Coincidentally, in May 18, 1996, William Weld was to receive an honorary doctorate degree from Bentley College and to give the keynote graduation address, when he vanished before the audience.
Sweeney bought a voter list database (for 20$) which contained, the name, address, ZIP code, birth date, and sex of every voter. Then, linked this data to the published GIC data, found Governor Weld’s health records and sent them to his office.
In 2006 New York times reporters followed the queries of user 4417749 among the 20 million Web search queries of more than 650,000 members that had been recently collected and published by AOL.
They found out that user 4417749 was a 62-year-old widow with three dogs who lived in Lilburn, Ga. She was looking for “60 single men” and solutions for a “dog that urinates on everything”, among other queries.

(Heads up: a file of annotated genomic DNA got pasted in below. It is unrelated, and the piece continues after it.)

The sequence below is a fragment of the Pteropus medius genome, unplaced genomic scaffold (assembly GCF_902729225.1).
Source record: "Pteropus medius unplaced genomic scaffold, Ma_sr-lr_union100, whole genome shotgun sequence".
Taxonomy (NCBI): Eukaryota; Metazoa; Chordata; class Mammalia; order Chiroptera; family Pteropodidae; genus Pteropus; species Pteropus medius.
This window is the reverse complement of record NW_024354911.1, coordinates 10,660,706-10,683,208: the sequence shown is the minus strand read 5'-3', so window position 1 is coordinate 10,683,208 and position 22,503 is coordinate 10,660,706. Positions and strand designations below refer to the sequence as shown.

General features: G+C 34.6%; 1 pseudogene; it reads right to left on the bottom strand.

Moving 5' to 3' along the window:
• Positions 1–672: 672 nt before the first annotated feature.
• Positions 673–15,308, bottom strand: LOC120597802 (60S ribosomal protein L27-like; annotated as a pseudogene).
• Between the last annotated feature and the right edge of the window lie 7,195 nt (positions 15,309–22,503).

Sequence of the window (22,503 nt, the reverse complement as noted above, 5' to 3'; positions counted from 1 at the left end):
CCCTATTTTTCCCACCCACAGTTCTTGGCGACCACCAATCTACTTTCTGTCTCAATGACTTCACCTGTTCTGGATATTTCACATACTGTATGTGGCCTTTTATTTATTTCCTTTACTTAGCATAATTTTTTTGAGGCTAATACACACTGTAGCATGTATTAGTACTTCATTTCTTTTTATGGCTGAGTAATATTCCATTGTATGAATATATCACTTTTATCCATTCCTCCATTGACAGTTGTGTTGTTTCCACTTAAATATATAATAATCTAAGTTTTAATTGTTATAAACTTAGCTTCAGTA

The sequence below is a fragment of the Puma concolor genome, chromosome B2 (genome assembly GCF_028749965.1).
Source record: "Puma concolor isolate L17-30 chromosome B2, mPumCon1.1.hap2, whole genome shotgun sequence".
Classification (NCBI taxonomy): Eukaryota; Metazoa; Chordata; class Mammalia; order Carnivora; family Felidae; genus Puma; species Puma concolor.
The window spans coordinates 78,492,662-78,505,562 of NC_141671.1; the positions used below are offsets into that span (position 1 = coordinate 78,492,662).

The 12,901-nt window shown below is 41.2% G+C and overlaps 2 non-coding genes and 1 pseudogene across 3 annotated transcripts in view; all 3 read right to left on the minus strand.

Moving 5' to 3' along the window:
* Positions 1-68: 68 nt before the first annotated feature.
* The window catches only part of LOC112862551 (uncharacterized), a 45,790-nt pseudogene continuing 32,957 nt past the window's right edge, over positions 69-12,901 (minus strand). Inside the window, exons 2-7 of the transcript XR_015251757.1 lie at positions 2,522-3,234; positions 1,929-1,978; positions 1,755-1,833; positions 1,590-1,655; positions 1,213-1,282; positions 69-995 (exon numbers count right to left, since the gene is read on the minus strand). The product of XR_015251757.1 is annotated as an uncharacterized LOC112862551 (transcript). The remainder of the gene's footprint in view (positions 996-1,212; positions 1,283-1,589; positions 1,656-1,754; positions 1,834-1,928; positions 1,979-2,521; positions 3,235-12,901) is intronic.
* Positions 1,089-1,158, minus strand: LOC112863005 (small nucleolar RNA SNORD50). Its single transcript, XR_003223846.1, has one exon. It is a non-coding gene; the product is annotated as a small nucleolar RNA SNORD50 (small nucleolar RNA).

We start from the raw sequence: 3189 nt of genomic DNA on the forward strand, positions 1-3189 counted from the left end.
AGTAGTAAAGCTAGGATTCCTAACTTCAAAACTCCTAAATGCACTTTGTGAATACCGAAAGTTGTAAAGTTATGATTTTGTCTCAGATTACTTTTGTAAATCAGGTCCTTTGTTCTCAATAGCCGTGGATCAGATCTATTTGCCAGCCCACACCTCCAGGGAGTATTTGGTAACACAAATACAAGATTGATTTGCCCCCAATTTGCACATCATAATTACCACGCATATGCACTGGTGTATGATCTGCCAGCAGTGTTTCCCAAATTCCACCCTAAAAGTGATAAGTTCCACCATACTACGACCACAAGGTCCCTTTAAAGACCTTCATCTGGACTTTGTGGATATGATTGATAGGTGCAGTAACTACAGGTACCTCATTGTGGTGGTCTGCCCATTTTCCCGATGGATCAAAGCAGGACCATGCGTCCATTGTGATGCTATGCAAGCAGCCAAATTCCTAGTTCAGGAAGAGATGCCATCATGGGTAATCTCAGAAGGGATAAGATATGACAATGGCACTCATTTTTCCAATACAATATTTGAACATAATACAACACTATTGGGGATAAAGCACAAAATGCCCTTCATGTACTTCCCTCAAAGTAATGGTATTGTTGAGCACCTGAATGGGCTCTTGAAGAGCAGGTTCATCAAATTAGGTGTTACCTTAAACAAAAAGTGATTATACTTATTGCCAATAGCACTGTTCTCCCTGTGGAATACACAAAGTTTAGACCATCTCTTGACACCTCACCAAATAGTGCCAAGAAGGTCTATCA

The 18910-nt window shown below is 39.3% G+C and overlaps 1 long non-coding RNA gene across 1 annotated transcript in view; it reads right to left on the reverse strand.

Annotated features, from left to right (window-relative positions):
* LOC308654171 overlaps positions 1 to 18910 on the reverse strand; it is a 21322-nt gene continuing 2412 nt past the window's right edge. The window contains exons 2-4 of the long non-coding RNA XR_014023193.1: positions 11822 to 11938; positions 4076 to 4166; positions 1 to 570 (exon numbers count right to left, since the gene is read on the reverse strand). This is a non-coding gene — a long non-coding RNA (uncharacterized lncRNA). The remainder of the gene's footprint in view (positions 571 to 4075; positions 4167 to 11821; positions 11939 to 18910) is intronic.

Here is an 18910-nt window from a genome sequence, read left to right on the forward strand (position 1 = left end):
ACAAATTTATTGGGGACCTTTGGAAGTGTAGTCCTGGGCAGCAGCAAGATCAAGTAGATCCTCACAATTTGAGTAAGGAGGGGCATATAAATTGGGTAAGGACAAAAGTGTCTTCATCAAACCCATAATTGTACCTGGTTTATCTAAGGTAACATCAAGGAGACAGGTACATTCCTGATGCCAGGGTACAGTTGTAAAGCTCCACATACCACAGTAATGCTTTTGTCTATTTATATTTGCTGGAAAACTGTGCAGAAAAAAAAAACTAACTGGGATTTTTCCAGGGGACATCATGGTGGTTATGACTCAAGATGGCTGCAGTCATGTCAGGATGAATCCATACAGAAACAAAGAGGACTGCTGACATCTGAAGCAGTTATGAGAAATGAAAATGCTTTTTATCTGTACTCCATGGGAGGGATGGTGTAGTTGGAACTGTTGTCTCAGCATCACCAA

When the reporters presented the list of queries from user 4417749 to Thelma Arnold, and asked if they were hers, she was shocked to hear that AOL had saved and published three months of them.
“My goodness, it’s my whole personal life,” she said. “I had no idea that somebody was looking over my shoulder.”
Then when they asked for the reasons of different queries, such as “nicotine effects on the body,” she explained: “I have a friend who needs to quit smoking and I want to help her do it”, also that she frequently searched for medical conditions for her friends to help them.
She concluded that she would drop her AOL subscription.
Two AOL employees were fired, and the chief technology officer resigned.
AOL was sued, accused of violating the Electronic Communications Privacy Act and of fraudulent and deceptive business practices, it was asked for at least $5,000 for every person whose search data was exposed.
Netflix prize re-identification